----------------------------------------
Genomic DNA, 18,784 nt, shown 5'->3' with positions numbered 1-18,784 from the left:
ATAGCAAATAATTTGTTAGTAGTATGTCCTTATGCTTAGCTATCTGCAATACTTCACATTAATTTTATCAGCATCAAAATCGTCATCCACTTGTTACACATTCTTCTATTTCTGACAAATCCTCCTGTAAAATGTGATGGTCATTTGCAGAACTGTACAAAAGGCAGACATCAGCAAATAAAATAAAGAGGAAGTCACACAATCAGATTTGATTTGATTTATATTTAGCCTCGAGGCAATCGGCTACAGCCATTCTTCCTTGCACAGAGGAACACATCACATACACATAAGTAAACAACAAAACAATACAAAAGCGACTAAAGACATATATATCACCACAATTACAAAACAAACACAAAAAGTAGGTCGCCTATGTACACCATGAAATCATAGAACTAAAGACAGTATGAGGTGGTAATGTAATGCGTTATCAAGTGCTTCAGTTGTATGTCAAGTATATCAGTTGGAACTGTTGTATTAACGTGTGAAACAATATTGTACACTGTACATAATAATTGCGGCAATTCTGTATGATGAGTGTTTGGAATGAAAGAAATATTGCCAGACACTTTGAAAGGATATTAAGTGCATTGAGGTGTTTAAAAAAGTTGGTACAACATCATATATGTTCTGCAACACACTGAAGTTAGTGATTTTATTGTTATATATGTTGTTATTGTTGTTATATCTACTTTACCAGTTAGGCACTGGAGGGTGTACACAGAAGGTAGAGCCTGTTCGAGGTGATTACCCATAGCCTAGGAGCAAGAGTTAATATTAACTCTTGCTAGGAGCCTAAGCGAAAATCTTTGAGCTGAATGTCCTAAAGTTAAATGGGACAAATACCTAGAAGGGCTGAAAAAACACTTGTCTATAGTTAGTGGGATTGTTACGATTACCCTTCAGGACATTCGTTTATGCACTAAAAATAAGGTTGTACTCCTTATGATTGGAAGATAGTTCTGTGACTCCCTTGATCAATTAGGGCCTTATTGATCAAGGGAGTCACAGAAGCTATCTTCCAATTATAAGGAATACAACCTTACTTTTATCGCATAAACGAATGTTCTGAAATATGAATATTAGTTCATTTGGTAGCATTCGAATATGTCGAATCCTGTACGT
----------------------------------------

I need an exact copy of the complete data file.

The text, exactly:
Genomic DNA, 18,784 nt, shown 5'->3' with positions numbered 1-18,784 from the left:
ATAGCAAATAATTTGTTAGTAGTATGTCCTTATGCTTAGCTATCTGCAATACTTCACATTAATTTTATCAGCATCAAAATCGTCATCCACTTGTTACACATTCTTCTATTTCTGACAAATCCTCCTGTAAAATGTGATGGTCATTTGCAGAACTGTACAAAAGGCAGACATCAGCAAATAAAATAAAGAGGAAGTCACACAATCAGATTTGATTTGATTTATATTTAGCCTCGAGGCAATCGGCTACAGCCATTCTTCCTTGCACAGAGGAACACATCACATACACATAAGTAAACAACAAAACAATACAAAAGCGACTAAAGACATATATATCACCACAATTACAAAACAAACACAAAAAGTAGGTCGCCTATGTACACCATGAAATCATAGAACTAAAGACAGTATGAGGTGGTAATGTAATGCGTTATCAAGTGCTTCAGTTGTATGTCAAGTATATCAGTTGGAACTGTTGTATTAACGTGTGAAACAATATTGTACACTGTACATAATAATTGCGGCAATTCTGTATGATGAGTGTTTGGAATGAAAGAAATATTGCCAGACACTTTGAAAGGATATTAAGTGCATTGAGGTGTTTAAAAAAGTTGGTACAACATCATATATGTTCTGCAACACACTGAAGTTAGTGATTTTATTGTTATATATGTTGTTATTGTTGTTATATCTACTTTACCAGTTAGGCACTGGAGGGTGTACACAGAAGGTAGAGCCTGTTCGAGGTGATTACCCATAGCCTAGGAGCAAGAGTTAATATTAACTCTTGCTAGGAGCCTAAGCGAAAATCTTTGAGCTGAATGTCCTAAAGTTAAATGGGACAAATACCTAGAAGGGCTGAAAAAACACTTGTCTATAGTTAGTGGGATTGTTACGATTACCCTTCAGGACATTCGTTTATGCACTAAAAATAAGGTTGTACTCCTTATGATTGGAAGATAGTTCTGTGACTCCCTTGATCAATTAGGGCCTTATTGATCAAGGGAGTCACAGAAGCTATCTTCCAATTATAAGGAATACAACCTTACTTTTATCGCATAAACGAATGTTCTGAAATATGAATATTAGTTCATTTGGTAGCATTCGAATATGTCGAATCCTGTACGT